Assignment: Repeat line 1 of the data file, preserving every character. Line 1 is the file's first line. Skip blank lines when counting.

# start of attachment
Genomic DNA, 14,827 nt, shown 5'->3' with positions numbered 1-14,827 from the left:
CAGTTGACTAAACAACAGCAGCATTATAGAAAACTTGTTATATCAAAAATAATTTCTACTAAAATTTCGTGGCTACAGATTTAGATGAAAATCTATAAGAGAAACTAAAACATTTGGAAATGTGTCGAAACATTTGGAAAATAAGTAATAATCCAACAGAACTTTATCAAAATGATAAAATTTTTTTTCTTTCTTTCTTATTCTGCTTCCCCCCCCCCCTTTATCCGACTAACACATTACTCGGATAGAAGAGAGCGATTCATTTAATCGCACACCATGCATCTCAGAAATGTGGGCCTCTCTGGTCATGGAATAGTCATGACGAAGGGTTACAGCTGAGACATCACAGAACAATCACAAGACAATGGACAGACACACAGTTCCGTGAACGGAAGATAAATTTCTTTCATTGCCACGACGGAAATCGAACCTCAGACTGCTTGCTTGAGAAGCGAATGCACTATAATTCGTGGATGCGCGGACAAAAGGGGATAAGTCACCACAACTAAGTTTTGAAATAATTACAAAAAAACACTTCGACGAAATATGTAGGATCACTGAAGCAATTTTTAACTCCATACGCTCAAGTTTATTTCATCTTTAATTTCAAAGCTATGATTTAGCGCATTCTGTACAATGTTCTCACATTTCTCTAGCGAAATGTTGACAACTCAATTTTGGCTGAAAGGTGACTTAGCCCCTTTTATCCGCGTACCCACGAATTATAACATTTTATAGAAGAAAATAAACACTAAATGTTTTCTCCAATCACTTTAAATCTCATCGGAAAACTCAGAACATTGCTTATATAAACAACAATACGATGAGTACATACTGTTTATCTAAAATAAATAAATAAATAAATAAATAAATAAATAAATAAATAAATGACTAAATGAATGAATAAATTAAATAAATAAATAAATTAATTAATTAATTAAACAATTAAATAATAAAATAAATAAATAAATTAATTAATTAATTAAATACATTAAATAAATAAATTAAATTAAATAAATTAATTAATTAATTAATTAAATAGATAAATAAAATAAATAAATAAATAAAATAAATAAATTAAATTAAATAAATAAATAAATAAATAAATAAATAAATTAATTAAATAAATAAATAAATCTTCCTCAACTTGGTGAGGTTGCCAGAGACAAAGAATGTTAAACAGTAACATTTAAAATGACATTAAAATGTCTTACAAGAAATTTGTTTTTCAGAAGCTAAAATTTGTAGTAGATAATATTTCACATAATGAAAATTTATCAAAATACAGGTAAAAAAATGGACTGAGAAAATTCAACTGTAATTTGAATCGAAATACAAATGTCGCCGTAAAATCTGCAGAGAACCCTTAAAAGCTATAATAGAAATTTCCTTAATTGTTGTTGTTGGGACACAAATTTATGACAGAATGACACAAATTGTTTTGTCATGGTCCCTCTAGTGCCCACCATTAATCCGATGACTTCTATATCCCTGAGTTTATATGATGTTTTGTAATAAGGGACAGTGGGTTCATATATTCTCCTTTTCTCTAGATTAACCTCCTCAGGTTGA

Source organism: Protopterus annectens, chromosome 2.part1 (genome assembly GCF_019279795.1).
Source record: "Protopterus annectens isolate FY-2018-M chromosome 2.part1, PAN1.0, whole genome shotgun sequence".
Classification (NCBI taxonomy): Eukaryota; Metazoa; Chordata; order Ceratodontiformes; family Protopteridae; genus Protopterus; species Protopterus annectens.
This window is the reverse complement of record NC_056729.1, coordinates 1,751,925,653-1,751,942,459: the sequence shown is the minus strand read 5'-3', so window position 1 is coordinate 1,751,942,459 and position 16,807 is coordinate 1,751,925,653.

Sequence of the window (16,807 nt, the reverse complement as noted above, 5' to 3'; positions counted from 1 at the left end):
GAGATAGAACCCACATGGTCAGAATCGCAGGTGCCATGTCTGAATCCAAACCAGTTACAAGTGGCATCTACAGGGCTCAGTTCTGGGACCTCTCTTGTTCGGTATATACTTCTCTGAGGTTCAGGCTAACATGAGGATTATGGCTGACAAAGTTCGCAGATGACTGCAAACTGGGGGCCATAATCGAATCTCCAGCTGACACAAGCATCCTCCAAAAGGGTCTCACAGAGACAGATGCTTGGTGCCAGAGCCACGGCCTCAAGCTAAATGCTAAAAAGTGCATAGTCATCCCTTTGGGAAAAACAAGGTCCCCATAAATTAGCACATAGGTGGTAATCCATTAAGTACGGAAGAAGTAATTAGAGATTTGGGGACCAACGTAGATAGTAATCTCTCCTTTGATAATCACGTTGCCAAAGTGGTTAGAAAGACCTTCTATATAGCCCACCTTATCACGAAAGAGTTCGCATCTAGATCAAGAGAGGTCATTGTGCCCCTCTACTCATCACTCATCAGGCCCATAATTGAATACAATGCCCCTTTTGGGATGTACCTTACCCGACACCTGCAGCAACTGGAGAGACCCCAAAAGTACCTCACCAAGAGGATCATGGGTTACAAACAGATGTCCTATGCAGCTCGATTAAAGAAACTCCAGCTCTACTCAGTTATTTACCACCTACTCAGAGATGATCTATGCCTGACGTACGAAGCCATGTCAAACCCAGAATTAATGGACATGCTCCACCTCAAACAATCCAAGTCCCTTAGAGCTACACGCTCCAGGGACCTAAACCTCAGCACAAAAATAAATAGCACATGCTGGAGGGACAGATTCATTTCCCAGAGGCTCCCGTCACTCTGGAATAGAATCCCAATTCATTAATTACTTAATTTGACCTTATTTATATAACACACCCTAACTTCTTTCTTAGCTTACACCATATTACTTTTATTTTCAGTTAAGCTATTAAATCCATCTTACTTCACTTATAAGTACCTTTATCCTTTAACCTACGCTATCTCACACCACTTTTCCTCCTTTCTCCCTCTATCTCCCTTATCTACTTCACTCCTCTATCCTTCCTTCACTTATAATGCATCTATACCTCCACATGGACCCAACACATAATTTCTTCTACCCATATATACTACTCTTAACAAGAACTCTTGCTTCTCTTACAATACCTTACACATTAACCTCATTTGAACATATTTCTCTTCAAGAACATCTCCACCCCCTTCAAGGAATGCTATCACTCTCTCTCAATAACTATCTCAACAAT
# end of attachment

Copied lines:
Genomic DNA, 14,827 nt, shown 5'->3' with positions numbered 1-14,827 from the left: